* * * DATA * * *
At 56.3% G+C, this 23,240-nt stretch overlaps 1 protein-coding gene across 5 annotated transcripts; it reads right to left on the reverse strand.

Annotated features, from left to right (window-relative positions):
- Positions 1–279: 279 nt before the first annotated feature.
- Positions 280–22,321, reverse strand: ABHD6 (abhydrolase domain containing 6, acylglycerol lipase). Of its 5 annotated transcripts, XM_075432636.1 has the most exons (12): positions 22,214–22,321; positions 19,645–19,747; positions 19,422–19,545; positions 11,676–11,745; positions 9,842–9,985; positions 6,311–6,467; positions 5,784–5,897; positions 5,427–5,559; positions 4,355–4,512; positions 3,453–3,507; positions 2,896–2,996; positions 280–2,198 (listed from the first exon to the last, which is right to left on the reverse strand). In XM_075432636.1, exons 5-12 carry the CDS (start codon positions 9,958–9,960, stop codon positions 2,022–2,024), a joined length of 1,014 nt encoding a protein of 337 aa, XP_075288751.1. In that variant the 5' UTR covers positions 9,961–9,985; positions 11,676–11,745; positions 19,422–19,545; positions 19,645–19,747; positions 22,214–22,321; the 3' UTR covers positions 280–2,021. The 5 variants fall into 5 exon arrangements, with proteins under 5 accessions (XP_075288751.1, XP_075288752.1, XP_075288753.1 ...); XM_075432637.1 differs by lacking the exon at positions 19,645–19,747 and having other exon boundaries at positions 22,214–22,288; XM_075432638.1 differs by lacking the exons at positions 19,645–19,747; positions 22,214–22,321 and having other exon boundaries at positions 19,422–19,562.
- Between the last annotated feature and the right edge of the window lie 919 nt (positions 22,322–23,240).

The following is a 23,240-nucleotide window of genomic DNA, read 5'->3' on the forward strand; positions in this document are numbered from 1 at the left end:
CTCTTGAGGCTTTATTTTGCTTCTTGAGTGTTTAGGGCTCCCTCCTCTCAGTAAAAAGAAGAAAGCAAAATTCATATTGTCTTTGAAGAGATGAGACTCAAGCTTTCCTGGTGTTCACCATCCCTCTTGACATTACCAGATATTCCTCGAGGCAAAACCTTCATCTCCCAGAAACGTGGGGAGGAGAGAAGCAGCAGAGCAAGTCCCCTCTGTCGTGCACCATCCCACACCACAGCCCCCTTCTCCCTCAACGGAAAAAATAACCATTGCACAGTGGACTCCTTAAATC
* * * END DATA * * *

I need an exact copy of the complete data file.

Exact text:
At 56.3% G+C, this 23,240-nt stretch overlaps 1 protein-coding gene across 5 annotated transcripts; it reads right to left on the reverse strand.

Annotated features, from left to right (window-relative positions):
- Positions 1–279: 279 nt before the first annotated feature.
- Positions 280–22,321, reverse strand: ABHD6 (abhydrolase domain containing 6, acylglycerol lipase). Of its 5 annotated transcripts, XM_075432636.1 has the most exons (12): positions 22,214–22,321; positions 19,645–19,747; positions 19,422–19,545; positions 11,676–11,745; positions 9,842–9,985; positions 6,311–6,467; positions 5,784–5,897; positions 5,427–5,559; positions 4,355–4,512; positions 3,453–3,507; positions 2,896–2,996; positions 280–2,198 (listed from the first exon to the last, which is right to left on the reverse strand). In XM_075432636.1, exons 5-12 carry the CDS (start codon positions 9,958–9,960, stop codon positions 2,022–2,024), a joined length of 1,014 nt encoding a protein of 337 aa, XP_075288751.1. In that variant the 5' UTR covers positions 9,961–9,985; positions 11,676–11,745; positions 19,422–19,545; positions 19,645–19,747; positions 22,214–22,321; the 3' UTR covers positions 280–2,021. The 5 variants fall into 5 exon arrangements, with proteins under 5 accessions (XP_075288751.1, XP_075288752.1, XP_075288753.1 ...); XM_075432637.1 differs by lacking the exon at positions 19,645–19,747 and having other exon boundaries at positions 22,214–22,288; XM_075432638.1 differs by lacking the exons at positions 19,645–19,747; positions 22,214–22,321 and having other exon boundaries at positions 19,422–19,562.
- Between the last annotated feature and the right edge of the window lie 919 nt (positions 22,322–23,240).

The following is a 23,240-nucleotide window of genomic DNA, read 5'->3' on the forward strand; positions in this document are numbered from 1 at the left end:
CTCTTGAGGCTTTATTTTGCTTCTTGAGTGTTTAGGGCTCCCTCCTCTCAGTAAAAAGAAGAAAGCAAAATTCATATTGTCTTTGAAGAGATGAGACTCAAGCTTTCCTGGTGTTCACCATCCCTCTTGACATTACCAGATATTCCTCGAGGCAAAACCTTCATCTCCCAGAAACGTGGGGAGGAGAGAAGCAGCAGAGCAAGTCCCCTCTGTCGTGCACCATCCCACACCACAGCCCCCTTCTCCCTCAACGGAAAAAATAACCATTGCACAGTGGACTCCTTAAATC